giant claws move the scrap around and

caldrons do their magic and

cardboard stock comes out.

Photos I’ve taken of the recycling barges back almost 10 years ago are below.

 

Unless otherwise identified, all photos by Will Van Dorp. William Hyman’s previous photos can be found here.  Thank you, sir.

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I love the clear air of winter days, better to see details, like the horizontally mounted ladder and all the trucks in the background moving containers at the Global Terminal.  See how many trucks, i.e., tractors,  you count in this post.

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And more trucks, as Erin McAllister stands by.

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Again, see the trucks, as Scott Turecamo passes.  And you wonder why I don’t do even more truckster posts.

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I happened to be down by South Street Seaport’s row of ships the other day and noticed W. O. Decker there alongside Wavertree.

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And then lots more traffic passed on the East River, like Ruth and

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Helen and 

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James.

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All photos by Will Van Dorp.  I counted around 18–20.

 

Can you identify these boats?  This is a game I sometimes play . . . trying to guess before I can read by my eyes or some device . . .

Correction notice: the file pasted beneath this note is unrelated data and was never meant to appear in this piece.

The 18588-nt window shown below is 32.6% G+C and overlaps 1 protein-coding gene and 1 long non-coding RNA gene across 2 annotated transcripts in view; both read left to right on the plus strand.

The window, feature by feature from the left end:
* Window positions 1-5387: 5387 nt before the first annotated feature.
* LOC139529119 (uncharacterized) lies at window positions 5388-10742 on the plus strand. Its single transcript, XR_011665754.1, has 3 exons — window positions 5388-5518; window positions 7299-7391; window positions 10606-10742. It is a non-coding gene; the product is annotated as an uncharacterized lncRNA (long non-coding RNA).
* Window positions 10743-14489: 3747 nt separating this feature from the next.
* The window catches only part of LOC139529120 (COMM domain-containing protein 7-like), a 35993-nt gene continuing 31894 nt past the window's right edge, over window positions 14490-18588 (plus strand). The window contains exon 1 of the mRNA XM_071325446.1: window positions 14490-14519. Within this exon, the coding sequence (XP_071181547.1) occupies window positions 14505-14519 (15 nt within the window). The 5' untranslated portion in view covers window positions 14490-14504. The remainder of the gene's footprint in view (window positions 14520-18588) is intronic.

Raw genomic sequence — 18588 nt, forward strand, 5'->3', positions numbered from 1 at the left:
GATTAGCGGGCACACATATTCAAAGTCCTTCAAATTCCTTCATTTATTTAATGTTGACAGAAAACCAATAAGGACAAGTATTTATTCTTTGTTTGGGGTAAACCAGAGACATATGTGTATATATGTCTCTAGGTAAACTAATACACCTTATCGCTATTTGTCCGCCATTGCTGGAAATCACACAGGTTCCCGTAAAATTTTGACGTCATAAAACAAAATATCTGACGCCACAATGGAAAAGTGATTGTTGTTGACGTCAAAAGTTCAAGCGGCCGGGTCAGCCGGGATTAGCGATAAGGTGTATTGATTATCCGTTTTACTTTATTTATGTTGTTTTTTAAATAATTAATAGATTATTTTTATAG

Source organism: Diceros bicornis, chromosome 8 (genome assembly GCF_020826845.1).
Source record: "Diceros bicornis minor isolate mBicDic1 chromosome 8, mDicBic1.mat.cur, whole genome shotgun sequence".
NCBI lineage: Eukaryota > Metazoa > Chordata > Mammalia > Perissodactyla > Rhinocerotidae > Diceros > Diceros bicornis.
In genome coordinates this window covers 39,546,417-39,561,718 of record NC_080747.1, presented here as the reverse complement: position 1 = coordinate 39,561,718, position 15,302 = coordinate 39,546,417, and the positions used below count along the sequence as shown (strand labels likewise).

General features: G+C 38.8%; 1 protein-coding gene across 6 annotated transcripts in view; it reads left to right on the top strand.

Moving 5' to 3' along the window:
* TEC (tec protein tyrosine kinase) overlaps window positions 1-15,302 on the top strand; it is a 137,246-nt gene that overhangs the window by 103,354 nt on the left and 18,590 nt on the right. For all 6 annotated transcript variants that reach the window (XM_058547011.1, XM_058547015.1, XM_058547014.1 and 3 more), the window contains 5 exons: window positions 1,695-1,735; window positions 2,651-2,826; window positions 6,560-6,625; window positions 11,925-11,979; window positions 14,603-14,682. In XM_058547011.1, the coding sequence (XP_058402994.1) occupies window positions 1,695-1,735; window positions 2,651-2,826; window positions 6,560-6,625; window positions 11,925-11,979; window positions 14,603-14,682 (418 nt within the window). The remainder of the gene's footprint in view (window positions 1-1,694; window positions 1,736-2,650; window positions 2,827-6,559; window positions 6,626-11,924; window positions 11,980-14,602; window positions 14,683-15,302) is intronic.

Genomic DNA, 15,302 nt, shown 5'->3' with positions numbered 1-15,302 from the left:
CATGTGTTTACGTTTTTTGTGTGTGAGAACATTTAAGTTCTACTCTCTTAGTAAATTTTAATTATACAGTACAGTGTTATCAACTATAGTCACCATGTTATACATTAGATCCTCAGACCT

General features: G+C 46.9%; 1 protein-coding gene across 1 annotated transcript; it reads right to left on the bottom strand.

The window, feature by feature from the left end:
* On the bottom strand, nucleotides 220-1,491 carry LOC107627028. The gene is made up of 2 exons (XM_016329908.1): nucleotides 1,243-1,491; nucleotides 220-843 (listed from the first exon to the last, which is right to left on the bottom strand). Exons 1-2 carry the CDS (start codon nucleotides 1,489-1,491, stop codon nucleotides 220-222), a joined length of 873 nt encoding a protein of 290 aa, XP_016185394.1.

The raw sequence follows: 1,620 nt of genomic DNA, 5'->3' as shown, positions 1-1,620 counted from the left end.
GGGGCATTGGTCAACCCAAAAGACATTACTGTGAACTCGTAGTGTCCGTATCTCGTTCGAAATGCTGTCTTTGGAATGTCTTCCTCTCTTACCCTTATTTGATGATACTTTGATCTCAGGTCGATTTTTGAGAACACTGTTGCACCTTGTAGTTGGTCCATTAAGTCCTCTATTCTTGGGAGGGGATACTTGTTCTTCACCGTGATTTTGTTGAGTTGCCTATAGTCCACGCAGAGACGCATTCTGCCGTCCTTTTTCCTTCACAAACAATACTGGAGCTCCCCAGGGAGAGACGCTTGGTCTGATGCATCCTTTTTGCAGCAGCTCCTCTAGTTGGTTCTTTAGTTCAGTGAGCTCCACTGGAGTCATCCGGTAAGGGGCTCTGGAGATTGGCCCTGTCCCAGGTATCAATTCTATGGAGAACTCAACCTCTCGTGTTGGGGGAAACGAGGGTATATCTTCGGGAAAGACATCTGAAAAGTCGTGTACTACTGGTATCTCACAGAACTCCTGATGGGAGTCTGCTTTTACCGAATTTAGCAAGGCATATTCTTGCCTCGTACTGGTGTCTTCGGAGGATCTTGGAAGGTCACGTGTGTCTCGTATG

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Do you know the unit headed away?

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Here’s that Moran vessel from the first photo of this post.

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OK.  Did you get Sea Fox?  I had guessed Sea Wolf. There is no Sea Coyote.  Yet.

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I didn’t get this one either.

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James D. here had just finished the salt ship job,

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along with Margaret .  .  . and headed back to base to await the next job.

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And finally, Turecamo Girls heads out for the next job.

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All photos by Will Van Dorp.

 

If you squint, you can almost imagine Ellen McAllister is out at sea, with a big blue sky beyond her.  But that blue is

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also Maersk blue;  to know how to create that blue, read through this thread and you’ll get the mix.  And this name . . . I couldn’t get the echo “sheer maerskness” out of my brain.  There’s also this port town by that name.

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It’s fishing season in the sixth boro again, and here Eastern Welder is at work as Kimberly (oops!) JenniferTurecamo tows Portland out toward the Lower Bay.  It looks like Timothy Reinauer farther off.

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Also, in the anchorage at that moment, were Weddell Sea with DBL 83,

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launch Grace D, Mediterranean Sea with DBL 84,

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Dylan Cooper, Joanne III, and Matthews Tibbetts.

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All photos by Will Van Dorp.